The dour, hapless and colourless President of the European Central Bank, Wim Duisenberg, finally announced this week that he would be retiring from his position on July 9, 2005, three years before the end of his term. The battle to succeed him is expected to be an increasingly open and probably bitter one in the coming months. The French are expected to assert their droit de seigneur to the position by nominating Banque de France Governor Jean Claude Trichet, or whichever enarque emerges from their secretive internal processes.
Political horse trading along national lines and a case of 'Buggins turn' are likely to determine the process, rather than the interests of the institution and the 300 million consumers and producers who will have to live with its decisions. The institution's uncertain stature will not be enhanced.
Duisenberg, a Dutchman, the first President of the European Central Bank took the position in 1998 prior to the introduction of the Euro as a virtual currency in January 1999. His election was allegedly part of a Franco-German backroom deal whereby the ECB would be located in Frankfurt and the French would get the presidency, but only after a decent interval in order to make the stitch-up not too obvious. The Germans, who wanted the ECB to be a clone of their revered Bundesbank, saw Duisenberg as the closest thing they could get to a German without having the passport and someone who could build a reputation for the ECB in the markets. (He has built the reputation; unfortunately, it is the wrong one.)
The eighteen months period before the position becomes available is convenient for the French. M. Trichet is under investigation for his involvement in the scandals that rocked Credit Lyonnais in the early 1990s where he was a Senior Director. The period will give him time to clear his name. It would not be acceptable to have an incoming President with a cloud over his name as to his honestly and probity. In the event Trichet fails to make the grade the French will have a number of identikit candidates with a grande ecole education and experience in the French bureaucracy, including Jean Lemieux, the current President of the European Bank for Reconstruction and Development.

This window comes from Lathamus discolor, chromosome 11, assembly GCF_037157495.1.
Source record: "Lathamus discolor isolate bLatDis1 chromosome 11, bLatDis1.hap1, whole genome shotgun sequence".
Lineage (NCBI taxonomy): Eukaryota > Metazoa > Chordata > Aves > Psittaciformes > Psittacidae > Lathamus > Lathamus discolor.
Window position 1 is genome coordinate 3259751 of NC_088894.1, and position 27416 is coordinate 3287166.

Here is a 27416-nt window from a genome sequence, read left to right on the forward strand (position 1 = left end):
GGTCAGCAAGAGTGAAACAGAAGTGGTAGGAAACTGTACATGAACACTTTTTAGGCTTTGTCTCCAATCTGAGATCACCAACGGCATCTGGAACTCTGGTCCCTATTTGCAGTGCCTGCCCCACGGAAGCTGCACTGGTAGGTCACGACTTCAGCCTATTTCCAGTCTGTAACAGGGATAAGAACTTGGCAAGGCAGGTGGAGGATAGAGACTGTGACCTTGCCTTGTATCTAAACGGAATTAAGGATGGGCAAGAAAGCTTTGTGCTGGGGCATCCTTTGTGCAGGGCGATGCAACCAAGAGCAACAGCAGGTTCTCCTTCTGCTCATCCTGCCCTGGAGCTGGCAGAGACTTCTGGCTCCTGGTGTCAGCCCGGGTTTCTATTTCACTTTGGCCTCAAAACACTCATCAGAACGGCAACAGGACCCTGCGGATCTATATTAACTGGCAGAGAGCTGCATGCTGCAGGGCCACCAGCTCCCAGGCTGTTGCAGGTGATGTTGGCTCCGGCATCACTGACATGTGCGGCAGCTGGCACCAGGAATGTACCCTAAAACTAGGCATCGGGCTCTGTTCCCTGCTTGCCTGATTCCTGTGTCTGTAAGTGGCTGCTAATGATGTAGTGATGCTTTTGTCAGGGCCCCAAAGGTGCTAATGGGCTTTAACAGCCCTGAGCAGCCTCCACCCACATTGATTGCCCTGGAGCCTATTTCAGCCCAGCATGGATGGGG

The French vice president of the ECB, Christian Noyer, will conveniently step down from the ECB Board in May 2002 and could therefore be another candidate should Trichet fail to make the grade. (The President and Vice President cannot be of the same nationality and the Vice President cannot be directly appointed to the Presidency.)
Franco-German relations may not be what they were but it is unlikely that the Germans will in the end not honour whatever understanding they had with the French. However, the other ten members of the ECB are unlikely to accept this axis without at least a symbolic fight. Candidates of other nationalities will undoubtedly emerge. They include the Finnish< Spanish and Italian board members. Intriguingly, Eddie George, Governor of the Bank of England would be available since he retires from the Old Lady on 1 July 2003.